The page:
Review: Taw – Truce Terms (Bezirk Tapes, Jul 31)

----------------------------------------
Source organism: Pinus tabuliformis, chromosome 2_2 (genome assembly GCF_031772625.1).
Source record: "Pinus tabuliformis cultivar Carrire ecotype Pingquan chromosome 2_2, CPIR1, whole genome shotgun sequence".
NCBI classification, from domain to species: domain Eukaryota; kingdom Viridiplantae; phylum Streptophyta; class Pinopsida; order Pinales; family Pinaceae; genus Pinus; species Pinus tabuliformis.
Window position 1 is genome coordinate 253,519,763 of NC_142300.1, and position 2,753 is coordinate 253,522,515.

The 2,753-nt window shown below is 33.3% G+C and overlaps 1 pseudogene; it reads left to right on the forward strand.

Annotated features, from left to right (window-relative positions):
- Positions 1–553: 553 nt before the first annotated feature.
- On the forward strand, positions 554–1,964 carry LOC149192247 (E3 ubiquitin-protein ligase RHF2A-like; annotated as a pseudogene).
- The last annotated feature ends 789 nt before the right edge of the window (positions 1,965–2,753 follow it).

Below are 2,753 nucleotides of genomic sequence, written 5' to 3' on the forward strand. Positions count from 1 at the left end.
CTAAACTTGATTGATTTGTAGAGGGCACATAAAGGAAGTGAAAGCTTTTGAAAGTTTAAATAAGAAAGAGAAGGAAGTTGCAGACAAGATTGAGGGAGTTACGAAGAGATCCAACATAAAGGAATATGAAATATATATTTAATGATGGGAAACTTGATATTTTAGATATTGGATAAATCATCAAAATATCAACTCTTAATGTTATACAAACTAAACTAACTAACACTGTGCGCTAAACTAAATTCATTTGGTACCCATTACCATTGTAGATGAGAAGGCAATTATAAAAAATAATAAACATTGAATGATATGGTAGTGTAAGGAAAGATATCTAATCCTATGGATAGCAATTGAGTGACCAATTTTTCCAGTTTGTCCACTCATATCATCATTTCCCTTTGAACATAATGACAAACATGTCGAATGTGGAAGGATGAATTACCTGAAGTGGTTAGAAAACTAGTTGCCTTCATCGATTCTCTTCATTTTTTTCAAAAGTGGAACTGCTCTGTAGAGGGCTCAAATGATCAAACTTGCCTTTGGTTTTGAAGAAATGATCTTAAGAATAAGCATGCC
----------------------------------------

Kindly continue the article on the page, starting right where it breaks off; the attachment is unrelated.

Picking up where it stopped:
I knew I was going to love Truce Terms as soon as I read the phrase “Fisher Price musique concrete [sic]” in the description. Toy instruments and simply children’s toys in general are a class of sound objects I believe to be underutilized in abstract experimental music; artists like Frank Pahl, Klimperei, and others frequently use them, but the end result is something more resembling folk or musette rather than a formless, texture-focused creation. Taw, the newly formed duo of Welsh musicians Owen Martell and Simon Proffitt (the two also play together as The Master Musicians of Dyffryn Moor, and I was aware of Proffitt’s work via his field recording collections released under the alias Cahn Ingold Prelog) demonstrates just how incredible and inspired music produced with this unusual approach can be. The five tracks that comprise Truce Terms were hewn from an hour-long recording session that is said to be the first time Martell and Proffitt improvised with the pile of toys they collected, and if that is actually the case then I am beyond impressed, because each piece feels fully-realized, well-paced, and packed with endless curiosities to dig into. The term “discrete cacophonies” is another extremely apt descriptor provided on the Bandcamp page, as tracks like “Offground” dive deep into a overstuffed toolbox of unidentified shakers, scrapers, and clackers that spread their deliciously lush micro-textures across a sound-space of uncertain size, while “Cymod” (pronounced KUH-mod; welcome to Welsh baby) unfolds at a slow, ambling pace, as if the contents of an old toy chest have been lovingly poured onto an agitated surface. Even disregarding the novelty factor, Truce Terms is a masterful example of improvised music in general (there are definitely echoes of stuff like Portland Bike Ensemble, Seeded Plain, or even Iskra); the amazing creative approach and aesthetic are just lucrative bonuses.

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